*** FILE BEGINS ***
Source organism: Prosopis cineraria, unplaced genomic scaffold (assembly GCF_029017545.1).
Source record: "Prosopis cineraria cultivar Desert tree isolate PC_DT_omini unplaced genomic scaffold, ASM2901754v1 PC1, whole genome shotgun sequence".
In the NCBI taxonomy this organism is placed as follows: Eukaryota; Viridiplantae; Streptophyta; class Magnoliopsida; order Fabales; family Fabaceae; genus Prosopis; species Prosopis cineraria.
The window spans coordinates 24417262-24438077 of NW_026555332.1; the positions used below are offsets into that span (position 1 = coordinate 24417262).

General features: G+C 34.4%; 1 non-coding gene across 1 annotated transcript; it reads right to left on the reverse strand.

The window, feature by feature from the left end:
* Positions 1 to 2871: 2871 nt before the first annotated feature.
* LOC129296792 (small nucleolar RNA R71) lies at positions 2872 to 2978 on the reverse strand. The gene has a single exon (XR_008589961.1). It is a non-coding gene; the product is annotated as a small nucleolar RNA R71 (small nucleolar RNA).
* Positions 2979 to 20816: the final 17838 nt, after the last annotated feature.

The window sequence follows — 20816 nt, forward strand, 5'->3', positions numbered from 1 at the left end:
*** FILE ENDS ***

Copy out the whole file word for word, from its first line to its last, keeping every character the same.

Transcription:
Source organism: Prosopis cineraria, unplaced genomic scaffold (assembly GCF_029017545.1).
Source record: "Prosopis cineraria cultivar Desert tree isolate PC_DT_omini unplaced genomic scaffold, ASM2901754v1 PC1, whole genome shotgun sequence".
In the NCBI taxonomy this organism is placed as follows: Eukaryota; Viridiplantae; Streptophyta; class Magnoliopsida; order Fabales; family Fabaceae; genus Prosopis; species Prosopis cineraria.
The window spans coordinates 24417262-24438077 of NW_026555332.1; the positions used below are offsets into that span (position 1 = coordinate 24417262).

General features: G+C 34.4%; 1 non-coding gene across 1 annotated transcript; it reads right to left on the reverse strand.

The window, feature by feature from the left end:
* Positions 1 to 2871: 2871 nt before the first annotated feature.
* LOC129296792 (small nucleolar RNA R71) lies at positions 2872 to 2978 on the reverse strand. The gene has a single exon (XR_008589961.1). It is a non-coding gene; the product is annotated as a small nucleolar RNA R71 (small nucleolar RNA).
* Positions 2979 to 20816: the final 17838 nt, after the last annotated feature.

The window sequence follows — 20816 nt, forward strand, 5'->3', positions numbered from 1 at the left end: